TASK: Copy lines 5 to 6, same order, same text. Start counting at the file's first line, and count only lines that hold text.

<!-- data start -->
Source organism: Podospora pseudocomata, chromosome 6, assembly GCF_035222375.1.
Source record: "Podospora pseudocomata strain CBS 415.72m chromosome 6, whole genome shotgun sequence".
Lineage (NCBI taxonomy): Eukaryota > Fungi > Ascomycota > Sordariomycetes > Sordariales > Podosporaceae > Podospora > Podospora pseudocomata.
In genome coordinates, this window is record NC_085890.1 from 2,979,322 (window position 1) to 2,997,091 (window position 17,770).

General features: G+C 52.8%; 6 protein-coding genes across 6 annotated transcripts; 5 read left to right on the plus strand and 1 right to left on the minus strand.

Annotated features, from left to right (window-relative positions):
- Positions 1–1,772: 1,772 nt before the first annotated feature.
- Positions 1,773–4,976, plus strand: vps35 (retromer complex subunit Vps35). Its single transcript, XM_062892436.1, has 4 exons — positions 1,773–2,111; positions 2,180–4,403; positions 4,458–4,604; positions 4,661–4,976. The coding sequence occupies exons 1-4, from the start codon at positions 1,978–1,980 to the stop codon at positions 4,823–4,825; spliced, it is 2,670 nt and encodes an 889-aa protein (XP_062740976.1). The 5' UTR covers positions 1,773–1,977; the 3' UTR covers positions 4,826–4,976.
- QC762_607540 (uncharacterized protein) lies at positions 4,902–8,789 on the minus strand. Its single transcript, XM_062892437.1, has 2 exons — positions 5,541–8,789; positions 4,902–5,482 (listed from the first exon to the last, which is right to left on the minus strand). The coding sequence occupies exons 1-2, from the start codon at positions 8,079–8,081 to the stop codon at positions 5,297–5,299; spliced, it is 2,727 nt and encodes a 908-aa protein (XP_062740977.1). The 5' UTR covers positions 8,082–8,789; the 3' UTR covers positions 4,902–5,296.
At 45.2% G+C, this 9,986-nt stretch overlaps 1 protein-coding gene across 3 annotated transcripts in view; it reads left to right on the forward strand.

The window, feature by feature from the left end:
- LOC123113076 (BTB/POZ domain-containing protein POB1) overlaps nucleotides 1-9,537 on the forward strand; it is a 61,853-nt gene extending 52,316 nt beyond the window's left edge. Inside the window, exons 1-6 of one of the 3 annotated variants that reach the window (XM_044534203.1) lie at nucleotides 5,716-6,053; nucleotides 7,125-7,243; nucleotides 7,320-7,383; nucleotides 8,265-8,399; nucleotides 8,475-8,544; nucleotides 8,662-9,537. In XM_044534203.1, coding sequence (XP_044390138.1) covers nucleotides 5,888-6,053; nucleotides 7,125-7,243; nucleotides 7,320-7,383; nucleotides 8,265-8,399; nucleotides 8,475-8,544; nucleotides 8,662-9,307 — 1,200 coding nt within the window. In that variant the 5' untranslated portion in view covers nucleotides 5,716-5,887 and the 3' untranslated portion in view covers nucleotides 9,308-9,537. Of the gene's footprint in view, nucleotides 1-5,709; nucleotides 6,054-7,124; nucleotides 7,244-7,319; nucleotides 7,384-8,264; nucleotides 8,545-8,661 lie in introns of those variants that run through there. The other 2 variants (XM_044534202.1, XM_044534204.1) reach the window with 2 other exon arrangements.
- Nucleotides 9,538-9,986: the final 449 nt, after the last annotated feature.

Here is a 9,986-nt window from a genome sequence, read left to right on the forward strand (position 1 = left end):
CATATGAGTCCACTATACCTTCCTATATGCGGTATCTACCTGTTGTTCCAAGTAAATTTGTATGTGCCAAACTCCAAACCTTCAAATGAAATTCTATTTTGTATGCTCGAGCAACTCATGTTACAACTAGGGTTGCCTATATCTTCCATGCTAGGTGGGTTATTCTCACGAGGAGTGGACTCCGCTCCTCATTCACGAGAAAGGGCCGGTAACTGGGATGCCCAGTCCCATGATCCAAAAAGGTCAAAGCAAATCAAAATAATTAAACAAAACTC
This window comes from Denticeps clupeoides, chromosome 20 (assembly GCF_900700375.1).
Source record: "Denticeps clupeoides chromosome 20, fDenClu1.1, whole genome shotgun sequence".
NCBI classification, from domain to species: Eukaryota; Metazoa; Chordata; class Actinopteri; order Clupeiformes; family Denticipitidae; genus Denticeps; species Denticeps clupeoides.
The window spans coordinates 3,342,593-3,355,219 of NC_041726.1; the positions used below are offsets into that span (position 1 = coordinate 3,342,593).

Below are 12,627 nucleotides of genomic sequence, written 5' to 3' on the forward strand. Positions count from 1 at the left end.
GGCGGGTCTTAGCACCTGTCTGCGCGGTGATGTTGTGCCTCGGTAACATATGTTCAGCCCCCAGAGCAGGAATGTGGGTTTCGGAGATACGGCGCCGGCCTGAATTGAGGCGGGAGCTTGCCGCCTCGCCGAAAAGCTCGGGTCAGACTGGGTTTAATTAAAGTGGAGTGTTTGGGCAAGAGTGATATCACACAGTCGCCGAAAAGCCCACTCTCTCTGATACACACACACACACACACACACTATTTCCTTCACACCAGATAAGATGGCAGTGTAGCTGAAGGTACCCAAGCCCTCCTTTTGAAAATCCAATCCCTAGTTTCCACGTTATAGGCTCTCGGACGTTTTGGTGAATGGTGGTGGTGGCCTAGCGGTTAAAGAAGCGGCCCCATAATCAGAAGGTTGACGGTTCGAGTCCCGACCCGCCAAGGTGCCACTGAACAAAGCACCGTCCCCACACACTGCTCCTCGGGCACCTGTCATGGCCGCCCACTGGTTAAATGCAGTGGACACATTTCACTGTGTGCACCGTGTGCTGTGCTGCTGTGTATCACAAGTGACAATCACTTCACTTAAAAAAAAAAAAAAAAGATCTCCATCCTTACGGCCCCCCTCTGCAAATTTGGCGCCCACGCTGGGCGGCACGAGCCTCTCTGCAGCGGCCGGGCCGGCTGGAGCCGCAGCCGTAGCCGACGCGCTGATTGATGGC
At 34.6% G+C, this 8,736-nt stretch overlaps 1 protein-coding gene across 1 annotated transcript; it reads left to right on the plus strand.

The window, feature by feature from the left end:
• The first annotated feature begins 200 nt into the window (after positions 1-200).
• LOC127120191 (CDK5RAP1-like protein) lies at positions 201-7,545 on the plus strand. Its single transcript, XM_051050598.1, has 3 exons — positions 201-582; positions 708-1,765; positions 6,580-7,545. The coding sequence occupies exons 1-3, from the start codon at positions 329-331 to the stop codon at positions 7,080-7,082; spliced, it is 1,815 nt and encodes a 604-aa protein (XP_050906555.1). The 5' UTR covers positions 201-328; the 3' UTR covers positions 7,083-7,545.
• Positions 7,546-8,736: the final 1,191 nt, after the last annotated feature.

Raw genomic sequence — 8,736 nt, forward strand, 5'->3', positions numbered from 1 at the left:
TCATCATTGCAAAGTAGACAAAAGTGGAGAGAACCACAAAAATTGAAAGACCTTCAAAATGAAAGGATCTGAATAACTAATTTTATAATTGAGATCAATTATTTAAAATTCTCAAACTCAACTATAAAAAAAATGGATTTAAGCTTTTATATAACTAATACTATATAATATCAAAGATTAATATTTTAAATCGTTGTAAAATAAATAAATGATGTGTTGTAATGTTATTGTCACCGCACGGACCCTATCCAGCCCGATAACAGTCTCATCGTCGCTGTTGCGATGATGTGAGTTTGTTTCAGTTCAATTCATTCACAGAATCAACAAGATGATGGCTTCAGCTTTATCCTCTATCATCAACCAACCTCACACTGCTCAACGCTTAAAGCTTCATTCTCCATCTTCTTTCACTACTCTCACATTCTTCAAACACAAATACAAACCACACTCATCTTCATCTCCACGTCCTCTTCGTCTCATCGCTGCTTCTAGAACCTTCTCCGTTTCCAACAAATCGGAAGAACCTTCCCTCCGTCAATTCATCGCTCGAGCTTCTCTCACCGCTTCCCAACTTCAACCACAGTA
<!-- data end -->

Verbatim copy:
General features: G+C 52.8%; 6 protein-coding genes across 6 annotated transcripts; 5 read left to right on the plus strand and 1 right to left on the minus strand.

Annotated features, from left to right (window-relative positions):